On January 10, noted YA author Walter Dean Myers will officially begin his two year term as the National Ambassador for Young People’s Literature, and while these kinds of titles usually seem completely useless to me, I’m pretty excited by Myers for one simple reason:

His passion is making sure that EVERY kid — especially those living in the kinds of tough circumstances that he grew up in — embraces reading.

(download slide and view original image credit on Flickr)

Myers minces no words in this interview with Publisher’s Weekly. He writes:

“We all know we should eat right and we should exercise, but reading is treated as if it’s this wonderful adjunct…We’re still thinking in terms of enticing kids to read with a sports book or a book about war.

We’re suggesting that they’re missing something if they don’t read but, actually, we’re condemning kids to a lesser life.

If you had a sick patient, you would not try to entice them to take their medicine. You would tell them, ‘Take this or you’re going to die.’ We need to tell kids flat out: reading is not optional.”

Listen to those words, y’all.  Let them roll around in your mind for a few minutes.  Stew in them.  We ARE condemning kids to a lesser life when we turn the urgency of reading into an option.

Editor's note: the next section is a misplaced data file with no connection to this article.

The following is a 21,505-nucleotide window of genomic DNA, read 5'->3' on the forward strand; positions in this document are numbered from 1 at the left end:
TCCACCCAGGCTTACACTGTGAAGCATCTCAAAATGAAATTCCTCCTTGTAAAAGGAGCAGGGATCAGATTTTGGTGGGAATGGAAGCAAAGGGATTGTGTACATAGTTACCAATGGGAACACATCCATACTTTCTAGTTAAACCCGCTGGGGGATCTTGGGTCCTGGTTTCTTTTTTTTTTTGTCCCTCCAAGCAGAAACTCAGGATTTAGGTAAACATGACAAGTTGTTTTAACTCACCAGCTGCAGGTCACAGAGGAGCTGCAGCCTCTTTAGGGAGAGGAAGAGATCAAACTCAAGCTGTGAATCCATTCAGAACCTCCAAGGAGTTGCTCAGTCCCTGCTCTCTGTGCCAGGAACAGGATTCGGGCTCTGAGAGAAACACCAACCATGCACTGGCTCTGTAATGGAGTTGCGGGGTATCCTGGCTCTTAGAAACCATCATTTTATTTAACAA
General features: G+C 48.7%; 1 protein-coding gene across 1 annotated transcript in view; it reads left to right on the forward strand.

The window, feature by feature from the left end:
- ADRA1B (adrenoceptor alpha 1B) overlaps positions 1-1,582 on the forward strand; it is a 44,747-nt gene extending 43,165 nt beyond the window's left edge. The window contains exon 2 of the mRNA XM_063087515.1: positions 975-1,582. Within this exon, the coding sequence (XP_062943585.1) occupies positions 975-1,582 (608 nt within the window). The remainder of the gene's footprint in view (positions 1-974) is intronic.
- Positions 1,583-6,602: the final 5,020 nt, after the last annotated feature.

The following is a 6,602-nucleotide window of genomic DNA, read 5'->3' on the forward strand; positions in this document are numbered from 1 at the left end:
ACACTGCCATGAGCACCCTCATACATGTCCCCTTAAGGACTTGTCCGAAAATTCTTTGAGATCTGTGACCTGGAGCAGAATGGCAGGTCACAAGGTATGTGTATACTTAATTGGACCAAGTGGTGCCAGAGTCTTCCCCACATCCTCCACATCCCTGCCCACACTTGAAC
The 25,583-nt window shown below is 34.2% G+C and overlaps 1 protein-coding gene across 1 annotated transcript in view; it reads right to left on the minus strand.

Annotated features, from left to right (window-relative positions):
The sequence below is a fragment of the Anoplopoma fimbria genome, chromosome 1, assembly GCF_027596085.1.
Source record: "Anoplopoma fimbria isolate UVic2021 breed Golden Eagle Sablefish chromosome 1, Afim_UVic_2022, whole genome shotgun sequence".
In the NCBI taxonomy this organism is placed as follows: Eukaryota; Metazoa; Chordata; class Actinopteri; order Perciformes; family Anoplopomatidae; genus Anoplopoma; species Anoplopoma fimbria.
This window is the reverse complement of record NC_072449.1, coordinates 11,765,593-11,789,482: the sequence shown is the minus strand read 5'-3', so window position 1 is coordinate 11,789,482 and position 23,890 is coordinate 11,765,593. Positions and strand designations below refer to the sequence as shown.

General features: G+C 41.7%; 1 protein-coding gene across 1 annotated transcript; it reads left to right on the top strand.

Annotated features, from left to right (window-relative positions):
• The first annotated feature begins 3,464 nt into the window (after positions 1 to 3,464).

But all too often — and especially for kids who grow up in families that don’t celebrate and model reading — that’s EXACTLY what we’re doing.

We’re convinced that simple incentive programs, or trendy genres like graphic novels, or finding just the right book, will EVENTUALLy hook reluctant readers, so we show foolish patience instead of attacking literacy struggles with a passion.

That kind of professional tap dancing around the truth is nothing but a waste of time — and I’m completely jazzed to see that we’ve finally got a spokesperson who is willing to say so.


Related Radical Reads:

Real Men Read

The Unintended Consequences of Incentive Programs

Wondering (Worrying?) About Graphic Novels



Original Image Credit: Syringe by Andres Rueda

Licensed Creative Commons Attribution on January 6, 2011

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